Fossil fuel corporations are causing the climate change fuelling mega-fires – and they should be footing the bill for the devastation

A charred vehicle and homes are pictured in the Beacon Hill neighbourhood of Fort McMurray, Alberta, Canada, May 9, 2016 after wildfires forced the evacuation of the town.
A charred vehicle and homes are pictured in the Beacon Hill neighbourhood of Fort McMurray, Alberta, Canada, May 9, 2016 after wildfires forced the evacuation of the town. Photograph: Chris Wattie/AFP/Getty Images

Most of these people had no idea of the disaster that was coming. But there were some who did: the corporate arsonists themselves. As far back as forty-five years ago, certain Canadian oil corporations already knew the lethal climate consequences of their business model. Last month, building on similar revelations about US companies, investigative reporters discovered stunning proof in the archives of a Calgary museum—a clue as good as any about this mega-fire’s “point of origin.”

An uncovered report produced in 1970 by Imperial Oil, the Canadian branch of ExxonMobil, put it crystal clear: “Since pollution means disaster to the affected species, the only satisfactory course of action is to prevent it.” Except the oil company proceeded to spend decades lying about what they knew, and ensured the disaster would be as profound as possible. Little wonder the same company report branded its own actions as “anti-social.”

The very picture of anti-social? A fire ripping through a city. The incineration of homes. Irreplaceable possessions and family albums burned to ash. Climate refugees spilling across a province and country, stripped of their livelihoods and uncertain of their future.

Experts warned four years ago that Alberta’s aging forests bring risk of ‘catastrophic fires’

David Staples, Edmonton Journal, Postmedia News | May 4, 2016 | Last Updated:May 4 4:35 PM ET

EDMONTON — Alberta’s aging forest is putting communities at ever greater risk of wildfires, an expert committee on containing such fires warned the provincial government in 2012.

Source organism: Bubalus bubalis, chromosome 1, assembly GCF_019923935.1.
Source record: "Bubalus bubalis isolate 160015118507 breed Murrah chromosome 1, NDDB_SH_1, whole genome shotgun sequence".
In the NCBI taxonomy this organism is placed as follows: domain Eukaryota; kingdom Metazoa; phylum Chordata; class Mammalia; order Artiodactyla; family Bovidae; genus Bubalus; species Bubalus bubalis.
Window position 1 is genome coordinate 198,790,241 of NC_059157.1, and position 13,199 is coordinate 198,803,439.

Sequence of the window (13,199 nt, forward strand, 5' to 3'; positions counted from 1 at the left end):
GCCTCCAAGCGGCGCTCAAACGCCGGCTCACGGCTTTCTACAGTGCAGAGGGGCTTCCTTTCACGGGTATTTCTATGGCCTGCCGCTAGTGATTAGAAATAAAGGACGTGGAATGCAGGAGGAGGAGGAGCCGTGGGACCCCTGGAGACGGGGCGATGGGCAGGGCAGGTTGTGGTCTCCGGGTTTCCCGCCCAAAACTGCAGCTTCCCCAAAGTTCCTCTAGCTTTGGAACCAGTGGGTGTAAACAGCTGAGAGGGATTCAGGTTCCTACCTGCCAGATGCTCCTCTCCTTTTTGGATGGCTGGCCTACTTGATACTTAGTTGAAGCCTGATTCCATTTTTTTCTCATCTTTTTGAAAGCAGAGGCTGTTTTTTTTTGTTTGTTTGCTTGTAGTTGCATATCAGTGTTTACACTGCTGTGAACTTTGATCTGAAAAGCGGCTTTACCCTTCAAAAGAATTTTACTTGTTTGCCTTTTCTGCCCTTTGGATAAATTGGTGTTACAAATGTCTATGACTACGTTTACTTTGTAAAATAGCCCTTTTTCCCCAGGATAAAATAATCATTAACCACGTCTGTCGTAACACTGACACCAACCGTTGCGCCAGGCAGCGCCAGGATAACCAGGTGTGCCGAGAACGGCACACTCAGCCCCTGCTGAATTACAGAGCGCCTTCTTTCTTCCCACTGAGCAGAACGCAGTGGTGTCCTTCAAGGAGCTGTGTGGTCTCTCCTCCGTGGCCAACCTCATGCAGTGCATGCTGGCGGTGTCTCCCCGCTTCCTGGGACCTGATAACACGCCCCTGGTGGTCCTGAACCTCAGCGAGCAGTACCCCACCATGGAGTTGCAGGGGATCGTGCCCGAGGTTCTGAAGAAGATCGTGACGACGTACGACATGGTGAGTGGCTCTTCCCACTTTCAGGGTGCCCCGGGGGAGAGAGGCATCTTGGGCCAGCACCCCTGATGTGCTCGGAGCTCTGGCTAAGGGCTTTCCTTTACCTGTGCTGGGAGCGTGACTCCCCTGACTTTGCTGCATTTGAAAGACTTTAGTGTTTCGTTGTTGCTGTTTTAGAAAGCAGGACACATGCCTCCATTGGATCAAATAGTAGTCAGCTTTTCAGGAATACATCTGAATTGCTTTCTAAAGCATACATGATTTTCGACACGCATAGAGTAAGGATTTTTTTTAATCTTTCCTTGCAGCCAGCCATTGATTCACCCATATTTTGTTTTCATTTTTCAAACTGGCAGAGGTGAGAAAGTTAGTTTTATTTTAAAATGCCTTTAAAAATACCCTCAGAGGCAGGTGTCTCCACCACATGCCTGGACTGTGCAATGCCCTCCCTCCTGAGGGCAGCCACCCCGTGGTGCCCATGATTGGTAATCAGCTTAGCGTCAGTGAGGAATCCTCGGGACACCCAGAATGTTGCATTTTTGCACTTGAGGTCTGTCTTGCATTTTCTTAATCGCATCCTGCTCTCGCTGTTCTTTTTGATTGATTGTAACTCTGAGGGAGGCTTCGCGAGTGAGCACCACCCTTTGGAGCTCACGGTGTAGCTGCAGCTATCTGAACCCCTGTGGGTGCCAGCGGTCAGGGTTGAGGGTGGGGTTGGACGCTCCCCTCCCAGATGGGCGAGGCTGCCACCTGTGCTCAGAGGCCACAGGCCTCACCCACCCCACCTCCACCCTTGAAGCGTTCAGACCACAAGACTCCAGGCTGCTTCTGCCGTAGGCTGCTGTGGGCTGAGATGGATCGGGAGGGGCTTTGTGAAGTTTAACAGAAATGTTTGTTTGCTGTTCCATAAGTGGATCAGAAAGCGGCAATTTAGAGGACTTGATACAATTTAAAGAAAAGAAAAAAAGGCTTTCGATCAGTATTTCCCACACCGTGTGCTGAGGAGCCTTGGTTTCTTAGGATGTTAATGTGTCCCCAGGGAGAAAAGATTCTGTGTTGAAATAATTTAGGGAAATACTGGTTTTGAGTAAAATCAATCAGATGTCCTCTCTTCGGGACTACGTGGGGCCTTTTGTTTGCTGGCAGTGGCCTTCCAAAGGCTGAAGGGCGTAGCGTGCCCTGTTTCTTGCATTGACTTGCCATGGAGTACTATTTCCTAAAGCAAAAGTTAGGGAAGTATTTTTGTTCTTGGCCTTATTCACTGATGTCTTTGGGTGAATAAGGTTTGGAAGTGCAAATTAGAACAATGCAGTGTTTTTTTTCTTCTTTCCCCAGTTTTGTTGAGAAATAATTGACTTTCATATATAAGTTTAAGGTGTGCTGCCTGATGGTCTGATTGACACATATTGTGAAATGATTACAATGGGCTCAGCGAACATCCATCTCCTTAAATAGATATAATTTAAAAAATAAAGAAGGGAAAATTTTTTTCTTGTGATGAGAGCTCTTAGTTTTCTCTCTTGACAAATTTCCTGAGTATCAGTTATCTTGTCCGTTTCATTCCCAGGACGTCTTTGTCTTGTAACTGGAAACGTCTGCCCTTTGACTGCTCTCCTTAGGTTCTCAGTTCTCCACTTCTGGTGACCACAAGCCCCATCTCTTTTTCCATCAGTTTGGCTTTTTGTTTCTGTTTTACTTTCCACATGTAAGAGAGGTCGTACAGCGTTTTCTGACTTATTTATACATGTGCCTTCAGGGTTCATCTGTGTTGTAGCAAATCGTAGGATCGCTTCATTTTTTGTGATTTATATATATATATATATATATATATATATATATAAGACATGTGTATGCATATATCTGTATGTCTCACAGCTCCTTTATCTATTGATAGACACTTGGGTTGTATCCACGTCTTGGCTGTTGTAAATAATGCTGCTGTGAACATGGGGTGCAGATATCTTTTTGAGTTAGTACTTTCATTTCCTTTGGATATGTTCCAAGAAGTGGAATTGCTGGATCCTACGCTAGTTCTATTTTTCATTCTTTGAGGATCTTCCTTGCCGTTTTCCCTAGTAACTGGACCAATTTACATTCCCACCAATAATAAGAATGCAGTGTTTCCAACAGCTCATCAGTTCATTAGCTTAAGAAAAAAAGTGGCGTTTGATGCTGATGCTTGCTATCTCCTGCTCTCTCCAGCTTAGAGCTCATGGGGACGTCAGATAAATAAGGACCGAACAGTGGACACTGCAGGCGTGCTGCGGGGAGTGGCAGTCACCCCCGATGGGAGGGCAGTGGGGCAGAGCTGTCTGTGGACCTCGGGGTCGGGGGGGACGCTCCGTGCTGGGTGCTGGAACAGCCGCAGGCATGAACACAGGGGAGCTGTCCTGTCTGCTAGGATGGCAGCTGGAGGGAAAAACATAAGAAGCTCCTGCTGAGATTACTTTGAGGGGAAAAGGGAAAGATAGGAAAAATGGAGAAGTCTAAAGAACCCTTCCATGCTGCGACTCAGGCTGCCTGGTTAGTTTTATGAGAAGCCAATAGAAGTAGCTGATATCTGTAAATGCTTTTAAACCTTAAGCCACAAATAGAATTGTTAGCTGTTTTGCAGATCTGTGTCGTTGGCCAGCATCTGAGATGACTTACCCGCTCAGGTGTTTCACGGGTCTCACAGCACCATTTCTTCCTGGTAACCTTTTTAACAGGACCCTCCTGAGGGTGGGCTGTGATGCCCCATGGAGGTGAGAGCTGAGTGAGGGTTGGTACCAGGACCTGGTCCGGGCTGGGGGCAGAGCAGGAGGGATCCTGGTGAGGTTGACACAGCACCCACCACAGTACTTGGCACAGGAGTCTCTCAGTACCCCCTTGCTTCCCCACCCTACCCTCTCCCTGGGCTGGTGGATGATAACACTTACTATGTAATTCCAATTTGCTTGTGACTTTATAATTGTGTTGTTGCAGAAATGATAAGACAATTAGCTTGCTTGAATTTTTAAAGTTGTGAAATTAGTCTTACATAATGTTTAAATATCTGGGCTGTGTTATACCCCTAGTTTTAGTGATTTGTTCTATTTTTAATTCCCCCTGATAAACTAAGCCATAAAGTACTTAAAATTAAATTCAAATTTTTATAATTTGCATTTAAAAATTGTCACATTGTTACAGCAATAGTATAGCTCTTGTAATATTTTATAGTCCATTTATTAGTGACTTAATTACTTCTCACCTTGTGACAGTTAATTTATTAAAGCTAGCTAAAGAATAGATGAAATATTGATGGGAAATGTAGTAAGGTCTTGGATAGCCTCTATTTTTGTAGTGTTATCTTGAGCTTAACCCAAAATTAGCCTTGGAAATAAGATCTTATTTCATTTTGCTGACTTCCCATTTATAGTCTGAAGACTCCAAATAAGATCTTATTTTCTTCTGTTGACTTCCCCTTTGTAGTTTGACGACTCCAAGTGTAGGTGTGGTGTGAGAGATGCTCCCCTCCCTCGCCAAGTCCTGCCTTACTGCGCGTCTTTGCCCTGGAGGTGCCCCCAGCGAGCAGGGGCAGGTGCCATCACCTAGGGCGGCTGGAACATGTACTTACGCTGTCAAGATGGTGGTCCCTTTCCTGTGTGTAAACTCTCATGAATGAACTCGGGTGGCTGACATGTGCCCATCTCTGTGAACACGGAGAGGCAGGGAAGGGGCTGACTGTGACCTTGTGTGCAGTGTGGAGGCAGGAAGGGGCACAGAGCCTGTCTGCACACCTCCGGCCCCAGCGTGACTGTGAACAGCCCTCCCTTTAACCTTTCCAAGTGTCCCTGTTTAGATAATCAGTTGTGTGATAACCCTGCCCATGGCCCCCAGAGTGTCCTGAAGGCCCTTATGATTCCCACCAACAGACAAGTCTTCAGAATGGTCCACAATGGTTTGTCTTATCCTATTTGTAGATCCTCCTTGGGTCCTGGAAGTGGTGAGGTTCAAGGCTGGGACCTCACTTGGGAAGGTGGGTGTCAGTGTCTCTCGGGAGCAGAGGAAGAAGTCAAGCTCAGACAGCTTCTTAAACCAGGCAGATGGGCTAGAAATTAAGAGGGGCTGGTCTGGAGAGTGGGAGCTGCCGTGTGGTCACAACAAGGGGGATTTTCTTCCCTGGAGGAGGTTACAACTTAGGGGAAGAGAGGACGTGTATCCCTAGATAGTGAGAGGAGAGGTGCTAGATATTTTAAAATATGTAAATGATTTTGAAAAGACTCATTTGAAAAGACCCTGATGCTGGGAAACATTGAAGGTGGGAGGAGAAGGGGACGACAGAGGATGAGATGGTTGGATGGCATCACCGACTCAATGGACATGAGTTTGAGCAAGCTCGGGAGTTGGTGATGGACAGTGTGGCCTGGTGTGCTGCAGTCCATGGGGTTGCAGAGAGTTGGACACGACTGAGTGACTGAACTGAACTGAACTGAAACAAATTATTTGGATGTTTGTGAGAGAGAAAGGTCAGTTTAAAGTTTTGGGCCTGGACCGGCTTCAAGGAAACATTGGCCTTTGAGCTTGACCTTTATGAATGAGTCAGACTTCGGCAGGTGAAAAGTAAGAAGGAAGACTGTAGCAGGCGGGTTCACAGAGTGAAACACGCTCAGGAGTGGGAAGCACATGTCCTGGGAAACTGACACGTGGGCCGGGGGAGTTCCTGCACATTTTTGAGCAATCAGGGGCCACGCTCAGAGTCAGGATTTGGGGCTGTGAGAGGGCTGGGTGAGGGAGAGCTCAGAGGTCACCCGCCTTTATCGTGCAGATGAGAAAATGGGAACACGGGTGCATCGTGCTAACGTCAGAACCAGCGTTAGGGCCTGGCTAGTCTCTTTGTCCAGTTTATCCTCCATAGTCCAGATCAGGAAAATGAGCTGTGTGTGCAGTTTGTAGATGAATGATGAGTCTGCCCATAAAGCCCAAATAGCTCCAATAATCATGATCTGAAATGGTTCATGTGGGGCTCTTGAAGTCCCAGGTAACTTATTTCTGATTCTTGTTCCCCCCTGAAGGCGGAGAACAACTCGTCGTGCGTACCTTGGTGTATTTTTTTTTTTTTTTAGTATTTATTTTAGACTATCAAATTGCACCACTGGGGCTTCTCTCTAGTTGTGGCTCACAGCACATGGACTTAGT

In 1971, more than half of Alberta’s boreal forest was deemed to be young, with about a third classified as immature, five per cent considered mature and a small portion deemed “overmature.”

By 2011 however, that had changed to less than 10 per cent young, about a quarter immature, more than 40 per cent mature, and more than 20 per cent overmature.

Tristin Hopper: Hate all you want, but a burning Fort McMurray was pretty happy it had a bunch of oil companies next door

Tristin Hopper | May 13, 2016 10:53 AM ET
More from Tristin Hopper | @TristinHopper

As 60,000 people emptied a burning city as fast they could, oil sands operations all along the northern end of Highway 63 opened their doors to as many as 25,000 evacuees.

Justin Trudeau criticizes Elizabeth May’s Fort McMurray climate connection

May had told reporters that the devastating destruction caused by the wildfires in Fort McMurray was a sign of worse things to come if the planet doesn’t scale back its consumption of fossil fuels.

Prompted by questions from reporters at a separate news conference, May said that scientists cannot link specific events to climate change. But she noted that the disaster was following a pattern.

“The fact that the forest fire season has arrived so early in northern Alberta is very likely a climate event – very likely related to extreme high temperatures and very low humidity, very low precipitation and it is, as we saw in the quote from one of the firefighters – it’s a firestorm,” she said. “It jumped a highway, it jumped a river. It’s a devastating tragedy right now and I think our focus is always on the right now: to think for the firefighters, for first responders, for people who are losing their homes. It’s a disaster. But it’s a disaster that is very related to the global climate crisis.”

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